What it’s really like to live with Lupus

The worst part was suddenly losing a lot of my hair


“Lupus, what’s that?”

It’s a question I get asked often. A question I asked when I was diagnosed years after symptoms began. You might have heard Selena Gomez come out and talk about it after having to undergo chemotherapy last year, you might not have. Basically it’s a chronic autoimmune disease that can affect your joints, skin, kidney and other organs – at least that’s the definition you’ll get from your doctor.

However if you asked me, I would tell you about how I’d go on a run one morning, and be bedridden in the evening. I’d tell you about waking up not being able to move my fingers because they’re stuck in that position. I’d tell you about being so tired, napping even more than the regular student is normal. Ladies, I’d tell you about saying goodbye to heels.

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So there’s the unpredictability of it. I can be at the gym on a Monday morning looking like one of those #fitspo insta baddies (at least in my head), and the next Monday my joints could hurt so much that walking down the stairs feels like an achievement. There’s the “brainfog”, where I’d go into Boots with two things on my mental shopping list and only remember one of them. Writing essays for uni when you can’t remember every other word makes it seem impossible to finish.

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Any joint could start swelling up at any time

For me, the pain is something I got used to with the aid of a colourful cocktail of drugs I swallow every day. My friends sometimes see me take them, wide eyed, probably wondering if they should alert the college welfare officer.

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The minimum intake every morning

The biggest shock for me was losing a lot of my hair. It’s cliche – I didn’t realise how much I should have appreciated my hair until so much of it was gone. It started falling out in clumps in the shower and after a few weeks, I had started to part my hair different ways to cover bald patches. I had phoned my family in tears, begging them to help me research how to fix this because the hospitals suggestion of taking supplements hadn’t made much of a difference. Luckily I had very thick hair to begin with, but at the time I couldn’t find any positives to focus on. My femininity was slipping away and there was nothing I could do about it.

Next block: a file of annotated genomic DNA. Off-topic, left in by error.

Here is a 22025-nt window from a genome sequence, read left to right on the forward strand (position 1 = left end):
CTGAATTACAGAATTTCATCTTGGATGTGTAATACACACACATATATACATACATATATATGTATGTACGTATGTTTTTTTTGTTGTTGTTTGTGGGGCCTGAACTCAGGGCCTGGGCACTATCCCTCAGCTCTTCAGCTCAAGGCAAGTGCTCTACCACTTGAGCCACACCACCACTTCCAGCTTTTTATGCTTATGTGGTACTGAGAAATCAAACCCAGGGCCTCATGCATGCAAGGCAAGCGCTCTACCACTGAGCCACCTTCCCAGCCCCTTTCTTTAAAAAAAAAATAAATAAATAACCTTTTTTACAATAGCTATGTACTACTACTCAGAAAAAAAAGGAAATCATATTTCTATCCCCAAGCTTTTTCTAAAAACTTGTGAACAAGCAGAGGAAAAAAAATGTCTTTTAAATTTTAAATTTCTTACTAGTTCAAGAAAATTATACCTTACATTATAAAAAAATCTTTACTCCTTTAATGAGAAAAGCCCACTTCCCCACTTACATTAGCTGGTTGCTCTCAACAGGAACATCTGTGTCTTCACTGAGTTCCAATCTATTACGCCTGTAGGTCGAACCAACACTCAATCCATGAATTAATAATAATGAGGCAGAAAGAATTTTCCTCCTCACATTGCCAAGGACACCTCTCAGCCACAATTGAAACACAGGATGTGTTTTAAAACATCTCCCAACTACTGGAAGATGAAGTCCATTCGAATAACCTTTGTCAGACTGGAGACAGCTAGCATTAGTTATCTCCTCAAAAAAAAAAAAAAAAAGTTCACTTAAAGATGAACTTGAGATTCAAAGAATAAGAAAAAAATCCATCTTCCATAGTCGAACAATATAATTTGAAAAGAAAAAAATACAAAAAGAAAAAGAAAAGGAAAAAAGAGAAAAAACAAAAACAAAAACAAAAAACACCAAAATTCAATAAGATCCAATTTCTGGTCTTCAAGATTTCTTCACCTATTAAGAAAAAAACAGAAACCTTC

In terms of university life, missing out on some events can be depressing, but it makes you take full advantage of your “good days” in a way that I wouldn’t if I didn’t have this condition. On my good days, I want to go everywhere and do everything I’ve been wanting to do when I couldn’t. Being able to walk pain-free is something you appreciate, and no awkward limp that you’re explaining saying “I fell over on friday night” because it’s just easier than explaining what Systematic Lupus Erythematosus is.

It has also encouraged me to live a healthier lifestyle, exercise whenever I can and have a balanced diet (when I’m back home from uni obviously, I’m no miracle worker).

Lupus is a part of my life now, it’s a daily struggle and learning curve that I’ve totally embraced. Having family and close friends who understand it makes it a thousand times better. Shout out to my best friend who has given me medication and put me to bed countless times. Also to the rest of my friends for still inviting me out despite the fact you know there’s a 50% chance I’ll call you two hours before we’re supposed to go and tell you I’m not feeling good. If you haven’t guessed already, I’m proud to say I’ve been crowned the flake of the group.

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Relapses are fantastically unpredictable, and if anything it has taught me to plan well ahead, and (more importantly) that not everything goes to plan.

XOYO tonight? Sorry guys, it’ll be Netflix and a bunch of painkillers for me. But now, that’s okay too.